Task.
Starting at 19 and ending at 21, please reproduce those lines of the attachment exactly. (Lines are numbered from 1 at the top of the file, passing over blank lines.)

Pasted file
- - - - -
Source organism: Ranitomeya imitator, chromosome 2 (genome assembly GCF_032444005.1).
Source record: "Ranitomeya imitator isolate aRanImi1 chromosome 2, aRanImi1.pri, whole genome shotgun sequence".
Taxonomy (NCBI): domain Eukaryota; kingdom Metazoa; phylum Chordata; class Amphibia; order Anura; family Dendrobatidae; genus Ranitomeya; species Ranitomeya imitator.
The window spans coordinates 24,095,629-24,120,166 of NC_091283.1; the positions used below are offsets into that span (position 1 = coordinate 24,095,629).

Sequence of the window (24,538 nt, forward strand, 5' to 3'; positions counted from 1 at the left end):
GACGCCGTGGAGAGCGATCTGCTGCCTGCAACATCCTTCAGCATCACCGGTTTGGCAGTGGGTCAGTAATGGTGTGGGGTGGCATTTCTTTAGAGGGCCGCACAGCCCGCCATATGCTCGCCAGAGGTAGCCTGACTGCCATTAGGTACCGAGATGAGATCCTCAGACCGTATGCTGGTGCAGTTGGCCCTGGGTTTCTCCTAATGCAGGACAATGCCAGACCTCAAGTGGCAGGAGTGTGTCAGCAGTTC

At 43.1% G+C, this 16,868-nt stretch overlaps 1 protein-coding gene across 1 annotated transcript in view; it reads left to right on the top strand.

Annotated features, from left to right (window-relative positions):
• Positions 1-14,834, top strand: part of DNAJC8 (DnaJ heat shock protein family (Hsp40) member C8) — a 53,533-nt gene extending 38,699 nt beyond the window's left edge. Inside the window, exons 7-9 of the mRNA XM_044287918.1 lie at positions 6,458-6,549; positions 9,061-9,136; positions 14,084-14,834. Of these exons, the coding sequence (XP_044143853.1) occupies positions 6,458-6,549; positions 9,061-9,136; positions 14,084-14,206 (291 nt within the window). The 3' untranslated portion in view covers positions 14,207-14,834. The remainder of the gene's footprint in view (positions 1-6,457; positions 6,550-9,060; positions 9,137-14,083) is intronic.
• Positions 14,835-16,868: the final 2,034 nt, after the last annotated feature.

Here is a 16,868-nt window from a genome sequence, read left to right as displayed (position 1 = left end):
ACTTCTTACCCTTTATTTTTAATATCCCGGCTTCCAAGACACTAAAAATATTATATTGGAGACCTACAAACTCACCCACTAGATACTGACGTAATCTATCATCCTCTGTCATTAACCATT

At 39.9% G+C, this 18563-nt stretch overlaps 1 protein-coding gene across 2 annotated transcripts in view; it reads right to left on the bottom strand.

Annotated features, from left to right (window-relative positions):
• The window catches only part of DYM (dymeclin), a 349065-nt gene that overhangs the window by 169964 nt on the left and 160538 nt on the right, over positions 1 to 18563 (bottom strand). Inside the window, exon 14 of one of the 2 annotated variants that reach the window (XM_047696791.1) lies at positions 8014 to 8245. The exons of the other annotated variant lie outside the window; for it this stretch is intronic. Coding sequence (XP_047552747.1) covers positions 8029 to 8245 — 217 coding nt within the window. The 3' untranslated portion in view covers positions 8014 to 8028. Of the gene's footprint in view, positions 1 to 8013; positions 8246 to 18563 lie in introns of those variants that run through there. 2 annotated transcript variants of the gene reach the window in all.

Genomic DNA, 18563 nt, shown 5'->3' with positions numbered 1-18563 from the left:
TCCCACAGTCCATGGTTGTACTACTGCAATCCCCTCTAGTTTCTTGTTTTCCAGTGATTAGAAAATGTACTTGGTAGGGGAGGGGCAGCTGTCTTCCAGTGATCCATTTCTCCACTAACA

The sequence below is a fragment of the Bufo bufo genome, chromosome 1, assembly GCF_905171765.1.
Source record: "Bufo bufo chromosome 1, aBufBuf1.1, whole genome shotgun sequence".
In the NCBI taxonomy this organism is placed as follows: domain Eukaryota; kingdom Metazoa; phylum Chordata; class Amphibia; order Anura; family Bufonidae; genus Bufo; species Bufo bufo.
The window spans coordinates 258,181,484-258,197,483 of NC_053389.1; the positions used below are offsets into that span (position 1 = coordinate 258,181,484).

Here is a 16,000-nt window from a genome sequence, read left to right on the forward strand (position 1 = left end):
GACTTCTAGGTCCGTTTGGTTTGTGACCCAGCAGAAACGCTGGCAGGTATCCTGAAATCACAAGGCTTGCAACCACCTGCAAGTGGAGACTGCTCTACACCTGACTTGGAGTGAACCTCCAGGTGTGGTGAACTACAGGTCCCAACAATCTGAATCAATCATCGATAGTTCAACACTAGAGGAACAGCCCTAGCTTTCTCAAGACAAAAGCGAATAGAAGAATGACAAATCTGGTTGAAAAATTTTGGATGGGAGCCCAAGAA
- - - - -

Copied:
Source record: "Bufo bufo chromosome 1, aBufBuf1.1, whole genome shotgun sequence".
In the NCBI taxonomy this organism is placed as follows: domain Eukaryota; kingdom Metazoa; phylum Chordata; class Amphibia; order Anura; family Bufonidae; genus Bufo; species Bufo bufo.
The window spans coordinates 258,181,484-258,197,483 of NC_053389.1; the positions used below are offsets into that span (position 1 = coordinate 258,181,484).